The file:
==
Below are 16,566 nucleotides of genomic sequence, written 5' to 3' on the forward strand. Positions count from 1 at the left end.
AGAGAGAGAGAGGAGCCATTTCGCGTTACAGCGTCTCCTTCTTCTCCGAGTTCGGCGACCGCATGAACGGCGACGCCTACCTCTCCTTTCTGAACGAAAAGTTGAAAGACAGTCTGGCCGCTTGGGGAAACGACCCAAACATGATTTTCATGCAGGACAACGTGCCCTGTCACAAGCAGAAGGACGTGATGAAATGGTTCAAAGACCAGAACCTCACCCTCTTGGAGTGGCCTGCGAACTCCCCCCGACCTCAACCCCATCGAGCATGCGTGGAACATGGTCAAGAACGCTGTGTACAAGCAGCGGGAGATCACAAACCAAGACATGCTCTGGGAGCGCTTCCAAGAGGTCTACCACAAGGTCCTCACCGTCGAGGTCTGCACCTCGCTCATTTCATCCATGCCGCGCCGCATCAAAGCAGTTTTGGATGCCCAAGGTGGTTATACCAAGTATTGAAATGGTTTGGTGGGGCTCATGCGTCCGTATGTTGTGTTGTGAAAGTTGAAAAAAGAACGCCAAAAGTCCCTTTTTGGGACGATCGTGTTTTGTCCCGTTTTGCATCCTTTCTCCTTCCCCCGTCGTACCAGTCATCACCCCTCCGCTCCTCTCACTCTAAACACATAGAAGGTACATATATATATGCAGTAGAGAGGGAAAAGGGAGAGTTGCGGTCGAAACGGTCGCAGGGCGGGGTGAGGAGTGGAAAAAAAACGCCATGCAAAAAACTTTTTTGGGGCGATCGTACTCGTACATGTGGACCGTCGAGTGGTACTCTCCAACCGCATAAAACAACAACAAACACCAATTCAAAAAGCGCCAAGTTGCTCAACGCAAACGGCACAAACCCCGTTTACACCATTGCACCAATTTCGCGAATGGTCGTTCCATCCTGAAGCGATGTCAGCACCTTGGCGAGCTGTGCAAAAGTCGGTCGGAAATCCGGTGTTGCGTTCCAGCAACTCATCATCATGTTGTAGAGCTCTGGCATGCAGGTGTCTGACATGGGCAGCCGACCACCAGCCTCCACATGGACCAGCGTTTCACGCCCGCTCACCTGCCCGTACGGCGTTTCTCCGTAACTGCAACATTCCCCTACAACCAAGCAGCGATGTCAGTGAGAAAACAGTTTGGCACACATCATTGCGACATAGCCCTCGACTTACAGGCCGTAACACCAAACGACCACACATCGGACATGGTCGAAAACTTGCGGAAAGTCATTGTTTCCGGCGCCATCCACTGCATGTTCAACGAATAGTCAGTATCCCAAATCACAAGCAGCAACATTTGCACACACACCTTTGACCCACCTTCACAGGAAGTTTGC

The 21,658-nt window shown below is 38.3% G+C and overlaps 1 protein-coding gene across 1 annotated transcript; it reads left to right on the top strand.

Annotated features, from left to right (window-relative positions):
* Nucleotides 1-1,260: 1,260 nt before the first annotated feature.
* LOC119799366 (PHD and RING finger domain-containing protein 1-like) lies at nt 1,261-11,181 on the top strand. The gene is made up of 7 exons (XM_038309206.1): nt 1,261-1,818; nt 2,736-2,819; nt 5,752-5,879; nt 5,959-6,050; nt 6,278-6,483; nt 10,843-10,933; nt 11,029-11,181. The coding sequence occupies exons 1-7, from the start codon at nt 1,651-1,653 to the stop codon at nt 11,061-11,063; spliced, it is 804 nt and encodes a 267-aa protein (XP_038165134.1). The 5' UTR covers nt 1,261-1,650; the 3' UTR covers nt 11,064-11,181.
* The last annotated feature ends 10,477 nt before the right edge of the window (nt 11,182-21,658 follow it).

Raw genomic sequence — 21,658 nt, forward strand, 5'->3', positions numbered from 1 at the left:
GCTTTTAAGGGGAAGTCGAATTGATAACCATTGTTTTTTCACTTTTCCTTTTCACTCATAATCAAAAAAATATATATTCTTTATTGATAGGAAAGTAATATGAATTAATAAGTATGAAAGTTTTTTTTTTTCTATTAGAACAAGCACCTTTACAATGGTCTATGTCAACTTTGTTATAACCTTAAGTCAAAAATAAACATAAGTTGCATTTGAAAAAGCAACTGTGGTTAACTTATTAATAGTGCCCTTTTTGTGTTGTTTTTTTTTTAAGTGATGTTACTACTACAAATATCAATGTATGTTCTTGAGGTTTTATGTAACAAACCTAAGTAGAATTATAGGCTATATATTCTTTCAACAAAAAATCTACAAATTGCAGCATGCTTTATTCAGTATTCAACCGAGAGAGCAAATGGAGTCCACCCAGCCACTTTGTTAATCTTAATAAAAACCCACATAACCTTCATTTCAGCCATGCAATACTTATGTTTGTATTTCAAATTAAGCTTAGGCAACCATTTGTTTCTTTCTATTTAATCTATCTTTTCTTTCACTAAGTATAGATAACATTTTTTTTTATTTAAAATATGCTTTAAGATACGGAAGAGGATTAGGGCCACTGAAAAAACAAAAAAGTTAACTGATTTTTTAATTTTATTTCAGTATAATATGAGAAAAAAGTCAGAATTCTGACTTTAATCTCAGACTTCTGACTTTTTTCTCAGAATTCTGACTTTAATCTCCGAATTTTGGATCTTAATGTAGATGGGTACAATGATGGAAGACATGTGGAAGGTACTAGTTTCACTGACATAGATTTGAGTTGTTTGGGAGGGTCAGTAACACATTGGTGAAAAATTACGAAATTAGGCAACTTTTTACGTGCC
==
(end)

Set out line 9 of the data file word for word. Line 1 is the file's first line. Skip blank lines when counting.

GCTTTTAAGGGGAAGTCGAATTGATAACCATTGTTTTTTCACTTTTCCTTTTCACTCATAATCAAAAAAATATATATTCTTTATTGATAGGAAAGTAATATGAATTAATAAGTATGAAAGTTTTTTTTTTTCTATTAGAACAAGCACCTTTACAATGGTCTATGTCAACTTTGTTATAACCTTAAGTCAAAAATAAACATAAGTTGCATTTGAAAAAGCAACTGTGGTTAACTTATTAATAGTGCCCTTTTTGTGTTGTTTTTTTTTTAAGTGATGTTACTACTACAAATATCAATGTATGTTCTTGAGGTTTTATGTAACAAACCTAAGTAGAATTATAGGCTATATATTCTTTCAACAAAAAATCTACAAATTGCAGCATGCTTTATTCAGTATTCAACCGAGAGAGCAAATGGAGTCCACCCAGCCACTTTGTTAATCTTAATAAAAACCCACATAACCTTCATTTCAGCCATGCAATACTTATGTTTGTATTTCAAATTAAGCTTAGGCAACCATTTGTTTCTTTCTATTTAATCTATCTTTTCTTTCACTAAGTATAGATAACATTTTTTTTTATTTAAAATATGCTTTAAGATACGGAAGAGGATTAGGGCCACTGAAAAAACAAAAAAGTTAACTGATTTTTTAATTTTATTTCAGTATAATATGAGAAAAAAGTCAGAATTCTGACTTTAATCTCAGACTTCTGACTTTTTTCTCAGAATTCTGACTTTAATCTCCGAATTTTGGATCTTAATGTAGATGGGTACAATGATGGAAGACATGTGGAAGGTACTAGTTTCACTGACATAGATTTGAGTTGTTTGGGAGGGTCAGTAACACATTGGTGAAAAATTACGAAATTAGGCAACTTTTTACGTGCC